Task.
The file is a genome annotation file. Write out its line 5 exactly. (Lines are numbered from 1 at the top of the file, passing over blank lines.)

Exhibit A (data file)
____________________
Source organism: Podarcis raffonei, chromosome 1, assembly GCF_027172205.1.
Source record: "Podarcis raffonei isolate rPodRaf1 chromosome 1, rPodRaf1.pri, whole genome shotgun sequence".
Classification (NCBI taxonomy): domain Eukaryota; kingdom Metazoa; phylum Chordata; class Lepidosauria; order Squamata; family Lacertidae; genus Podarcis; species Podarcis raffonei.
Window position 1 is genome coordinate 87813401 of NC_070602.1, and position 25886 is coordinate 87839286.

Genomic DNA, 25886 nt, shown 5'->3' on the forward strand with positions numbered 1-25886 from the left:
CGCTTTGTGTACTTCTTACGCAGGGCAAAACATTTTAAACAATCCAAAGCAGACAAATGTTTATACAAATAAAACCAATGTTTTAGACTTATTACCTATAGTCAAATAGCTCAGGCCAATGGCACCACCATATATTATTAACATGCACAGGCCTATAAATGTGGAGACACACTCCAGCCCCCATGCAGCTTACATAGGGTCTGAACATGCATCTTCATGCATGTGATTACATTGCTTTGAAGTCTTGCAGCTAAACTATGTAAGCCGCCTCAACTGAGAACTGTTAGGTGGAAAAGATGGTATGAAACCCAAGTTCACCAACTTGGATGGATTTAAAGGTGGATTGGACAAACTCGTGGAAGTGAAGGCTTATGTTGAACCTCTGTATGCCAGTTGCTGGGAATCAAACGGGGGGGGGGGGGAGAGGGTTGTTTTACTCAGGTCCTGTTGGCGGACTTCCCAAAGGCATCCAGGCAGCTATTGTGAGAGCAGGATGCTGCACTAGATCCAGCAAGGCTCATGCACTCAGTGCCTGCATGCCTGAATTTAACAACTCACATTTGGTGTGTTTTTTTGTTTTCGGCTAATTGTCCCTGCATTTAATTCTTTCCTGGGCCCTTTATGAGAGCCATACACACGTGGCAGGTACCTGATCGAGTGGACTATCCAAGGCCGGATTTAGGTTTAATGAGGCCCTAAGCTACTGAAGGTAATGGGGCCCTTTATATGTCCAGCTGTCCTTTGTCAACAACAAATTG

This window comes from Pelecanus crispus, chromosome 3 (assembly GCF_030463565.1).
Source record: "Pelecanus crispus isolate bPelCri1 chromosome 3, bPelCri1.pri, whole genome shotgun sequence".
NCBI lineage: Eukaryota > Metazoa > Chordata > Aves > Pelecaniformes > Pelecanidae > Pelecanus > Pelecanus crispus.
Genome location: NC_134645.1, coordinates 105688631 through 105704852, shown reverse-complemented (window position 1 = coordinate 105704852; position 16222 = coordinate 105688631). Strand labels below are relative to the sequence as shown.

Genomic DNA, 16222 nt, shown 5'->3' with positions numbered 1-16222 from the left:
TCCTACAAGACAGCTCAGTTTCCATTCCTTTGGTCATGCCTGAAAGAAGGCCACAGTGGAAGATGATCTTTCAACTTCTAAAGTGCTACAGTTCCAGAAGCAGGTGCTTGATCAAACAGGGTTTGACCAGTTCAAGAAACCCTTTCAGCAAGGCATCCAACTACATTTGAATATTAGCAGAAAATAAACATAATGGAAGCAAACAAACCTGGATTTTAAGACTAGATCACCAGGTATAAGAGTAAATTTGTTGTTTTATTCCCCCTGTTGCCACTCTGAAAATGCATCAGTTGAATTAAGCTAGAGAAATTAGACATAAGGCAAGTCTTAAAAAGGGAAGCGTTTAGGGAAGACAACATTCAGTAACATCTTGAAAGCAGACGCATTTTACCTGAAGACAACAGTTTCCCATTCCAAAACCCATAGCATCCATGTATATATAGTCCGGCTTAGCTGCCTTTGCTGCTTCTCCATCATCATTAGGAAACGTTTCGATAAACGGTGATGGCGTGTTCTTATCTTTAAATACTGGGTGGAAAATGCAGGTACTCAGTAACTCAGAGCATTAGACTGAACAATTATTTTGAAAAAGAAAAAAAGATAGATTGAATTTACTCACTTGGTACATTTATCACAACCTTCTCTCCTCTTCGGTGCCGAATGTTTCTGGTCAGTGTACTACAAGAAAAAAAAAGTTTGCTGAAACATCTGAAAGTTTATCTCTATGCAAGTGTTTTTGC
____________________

Genomic DNA, 25886 nt, shown 5'->3' on the forward strand with positions numbered 1-25886 from the left: